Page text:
The United States Supreme Court will hear two cases on Monday that could spell the end of decades of race-based affirmative action in universities.
The cases concern allegations that Harvard University and the University of North Carolina at Chapel Hill discriminate against Asian Americans — and in the UNC case, white people as well — because they consider race in admissions. Students for Fair Admissions (SFFA) has sued every university, one public and one private, and will argue for the Supreme Court to end affirmative action in college applications.
The decision should fall next year. Legal experts predict the court will overturn a previous case, Grutter v. Bollinger, to end race-based college admissions.
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Margot Cleveland, a former law professor and permanent legal assistant to a federal appeals judge, said the court was about to overturn what she sees as another bad precedent.
“When the Court delivers its opinion, which probably won’t be for another six months or more, the majority will likely adopt the position of Chief Justice John Roberts in a 2007 case, when he wrote: ‘The way to end to discrimination on the basis of race, is to stop discriminating on the basis of race,” Cleveland told Fox News Digital. “Also missing from this debate is the reality that racial discrimination is not a victimless proposition, and often another minority, namely Asian Americans, suffers the consequences.”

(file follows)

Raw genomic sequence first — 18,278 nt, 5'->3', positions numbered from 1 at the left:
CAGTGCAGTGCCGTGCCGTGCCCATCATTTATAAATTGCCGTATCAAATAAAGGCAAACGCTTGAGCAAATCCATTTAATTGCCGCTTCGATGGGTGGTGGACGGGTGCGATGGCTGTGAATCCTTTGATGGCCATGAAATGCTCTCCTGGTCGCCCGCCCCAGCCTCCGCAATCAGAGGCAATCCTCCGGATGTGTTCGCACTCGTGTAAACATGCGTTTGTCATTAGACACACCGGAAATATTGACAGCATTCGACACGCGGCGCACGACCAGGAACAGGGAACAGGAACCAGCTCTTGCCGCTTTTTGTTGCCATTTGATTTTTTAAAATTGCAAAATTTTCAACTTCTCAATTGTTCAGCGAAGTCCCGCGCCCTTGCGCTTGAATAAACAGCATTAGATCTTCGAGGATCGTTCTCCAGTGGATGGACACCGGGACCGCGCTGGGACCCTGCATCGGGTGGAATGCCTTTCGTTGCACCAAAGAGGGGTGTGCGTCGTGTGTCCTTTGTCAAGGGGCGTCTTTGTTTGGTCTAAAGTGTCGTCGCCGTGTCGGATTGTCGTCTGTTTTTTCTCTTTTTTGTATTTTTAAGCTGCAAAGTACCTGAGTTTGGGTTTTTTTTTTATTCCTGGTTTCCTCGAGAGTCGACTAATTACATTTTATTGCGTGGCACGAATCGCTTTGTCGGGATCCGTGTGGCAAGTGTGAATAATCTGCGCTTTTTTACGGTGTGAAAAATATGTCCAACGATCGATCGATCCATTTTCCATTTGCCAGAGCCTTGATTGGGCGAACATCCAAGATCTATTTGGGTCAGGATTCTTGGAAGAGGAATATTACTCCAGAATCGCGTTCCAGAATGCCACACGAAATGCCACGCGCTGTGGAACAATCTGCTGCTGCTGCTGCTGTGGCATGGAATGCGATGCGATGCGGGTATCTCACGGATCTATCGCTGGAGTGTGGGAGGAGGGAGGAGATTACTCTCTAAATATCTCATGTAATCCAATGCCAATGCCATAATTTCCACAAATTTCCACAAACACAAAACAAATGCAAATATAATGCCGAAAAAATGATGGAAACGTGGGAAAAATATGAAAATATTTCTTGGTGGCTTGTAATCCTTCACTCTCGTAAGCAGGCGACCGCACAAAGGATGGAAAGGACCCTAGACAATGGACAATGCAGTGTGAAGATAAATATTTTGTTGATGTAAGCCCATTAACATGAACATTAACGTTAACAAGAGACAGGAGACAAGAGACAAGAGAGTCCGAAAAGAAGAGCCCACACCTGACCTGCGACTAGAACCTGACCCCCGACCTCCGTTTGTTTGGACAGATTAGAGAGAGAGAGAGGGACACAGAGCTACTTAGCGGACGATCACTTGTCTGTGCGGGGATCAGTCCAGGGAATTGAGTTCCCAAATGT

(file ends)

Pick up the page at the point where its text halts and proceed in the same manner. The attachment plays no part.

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The previous college admissions case was decided in 2003 in a 5-4 decision which found that affirmative action is legal as long as it is intended to try to gain an educational advantage by having a diverse body. Judge Sandra Day O’Connor wrote in the majority opinion that she “expects that in 25 years time the use of racial preferences will no longer be necessary to further the interest approved today.”
SUPREME COURT TO HEAR CASE THAT COULD END 40 YEARS OF RACE-BASED AFFIRMATIVE ACTION IN COLLEGE ADMISSIONS
Jonathan Turley, a professor at George Washington University School of Law, said O’Connor may be just a few years away from his prediction. The decades-long debate about affirmative action for universities may finally be coming to an end, he said.
“Both cases could turn out to be the long-awaited moments of a clear rule that has long eluded the Court due to its stark divisions,” Turley told Fox News Digital.
The SFFA originally sued Harvard in 2014. Lower courts ruled against the university, but were later overturned by a Boston district court which found the alleged discrimination affected a limited group of students.
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Andrew McCarthy, the former assistant U.S. attorney for the Southern District of New York, said the facts of the case are clear: Universities received federal dollars and discriminated against a specific breed.
“It violates the law for universities to discriminate based on race, period,” McCarthy told Fox News Digital. “The tragedy is that the Supreme Court never said otherwise. The justices need to correct that.”